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Volume 6: No. 4, October 2009

COMMUNITY CASE STUDY
The Latino Health Insurance Program: A Pilot Intervention for Enrolling Latino Families in Health Insurance Programs, East Boston, Massachusetts, 2006-2007


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Abstract
Background
Barriers to health insurance
Context
Methods
Consequences
Interpretation
Acknowledgments
Author Information
References
Tables
Appendix


Milagros Abreu, MD, MPH; H. Patricia Hynes, MS, MA

Suggested citation for this article: Abreu M, Hynes HP. The Latino Health Insurance Program: a pilot intervention for enrolling Latino families in health insurance programs, East Boston, Massachusetts, 2006-2007. Prev Chronic Dis 2009;6(4):A129. http://www.cdc.gov/pcd/issues/2009/
oct/08_0125.htm
. Accessed [date].

PEER REVIEWED

Abstract

Background
Thirteen percent of Latinos in Massachusetts lack health insurance, the highest rate of any ethnic or racial group. Families without health insurance are more likely to be in poor or fair health, to lack a regular medical provider, and to not have visited a medical provider in the past year.

Context
The Latino Health Insurance Program is designed as a response both to the high rate of uninsurance among Latinos in Boston and to the multiple obstacles that keep Latino parents from applying for insurance for their families.

Methods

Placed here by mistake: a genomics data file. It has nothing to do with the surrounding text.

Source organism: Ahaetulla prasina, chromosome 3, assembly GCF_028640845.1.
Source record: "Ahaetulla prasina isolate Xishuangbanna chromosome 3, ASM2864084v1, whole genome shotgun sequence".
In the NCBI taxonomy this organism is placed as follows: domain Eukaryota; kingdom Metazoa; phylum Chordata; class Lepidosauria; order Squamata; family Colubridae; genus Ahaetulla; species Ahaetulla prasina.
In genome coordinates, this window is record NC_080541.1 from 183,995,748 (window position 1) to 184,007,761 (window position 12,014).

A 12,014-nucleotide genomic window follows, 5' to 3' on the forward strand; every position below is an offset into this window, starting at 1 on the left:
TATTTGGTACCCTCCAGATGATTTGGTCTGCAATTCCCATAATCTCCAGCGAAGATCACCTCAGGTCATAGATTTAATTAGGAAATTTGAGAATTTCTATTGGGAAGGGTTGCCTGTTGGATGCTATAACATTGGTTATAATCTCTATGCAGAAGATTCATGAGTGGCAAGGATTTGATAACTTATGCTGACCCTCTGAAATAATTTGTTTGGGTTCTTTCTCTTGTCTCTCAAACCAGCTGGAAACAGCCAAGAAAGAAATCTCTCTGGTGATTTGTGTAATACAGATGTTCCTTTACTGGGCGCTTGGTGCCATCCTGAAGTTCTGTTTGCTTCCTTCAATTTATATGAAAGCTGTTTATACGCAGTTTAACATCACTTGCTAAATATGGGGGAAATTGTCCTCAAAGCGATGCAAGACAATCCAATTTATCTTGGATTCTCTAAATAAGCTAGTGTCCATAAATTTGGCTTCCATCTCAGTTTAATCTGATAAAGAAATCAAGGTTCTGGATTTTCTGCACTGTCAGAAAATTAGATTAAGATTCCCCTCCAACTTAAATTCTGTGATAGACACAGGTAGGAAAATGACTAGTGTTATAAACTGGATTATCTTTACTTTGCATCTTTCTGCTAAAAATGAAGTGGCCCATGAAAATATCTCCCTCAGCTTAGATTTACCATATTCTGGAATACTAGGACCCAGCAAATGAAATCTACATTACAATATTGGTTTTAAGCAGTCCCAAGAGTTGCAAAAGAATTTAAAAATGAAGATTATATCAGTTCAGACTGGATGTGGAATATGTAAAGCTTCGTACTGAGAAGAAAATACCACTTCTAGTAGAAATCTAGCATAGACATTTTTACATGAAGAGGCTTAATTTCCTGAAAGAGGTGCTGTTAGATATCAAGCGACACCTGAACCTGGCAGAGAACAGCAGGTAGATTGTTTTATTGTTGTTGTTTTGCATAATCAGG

In 2006, we designed and implemented a culturally competent model of health insurance outreach, education, enrollment and maintenance, and referral for primary care and social services for Latino families.

Consequences
Year 1 results of the Latino Health Insurance Program are promising. Six community members were hired and trained as case managers. A total of 230 children and adults were enrolled or re-enrolled in health insurance programs and received other needed services. Retention was near 100% after 1 year.

Interpretation
The Latino Health Insurance Program may serve as a model health insurance access program that can be adapted by community-based organizations and also can be incorporated into public agency programs for Latinos and other immigrant and minority groups. The program continues to serve East Boston residents and was expanded in 2008.

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Background

More than 8.5 million children in the United States do not have health insurance, putting them at risk of untreated illnesses and lack of preventive care (1). Most uninsured children are poor and immigrant (2).The proportion of Latino children who are uninsured is 21%, higher than for any other ethnic or racial group (1). In 1997, Congress created the State Children’s Health Insurance Program (SCHIP) and allocated $39 billion to states to provide health insurance coverage for uninsured children. On December 29, 2007, President Bush signed legislation to extend SCHIP through March 2009, after having vetoed a bill that would have included an additional $35 billion over 5 years to cover more uninsured children. On February 4, 2009, President Obama signed a law expanding SCHIP to include 4 million uninsured children. Given the existence of this program, it is necessary to understand why so many Latino children are uninsured and what impediments they face to getting health insurance (3). Developing and testing models of insuring Latino children and their families in available health programs are essential and require knowledge of the obstacles that keep eligible families from enrolling in health insurance.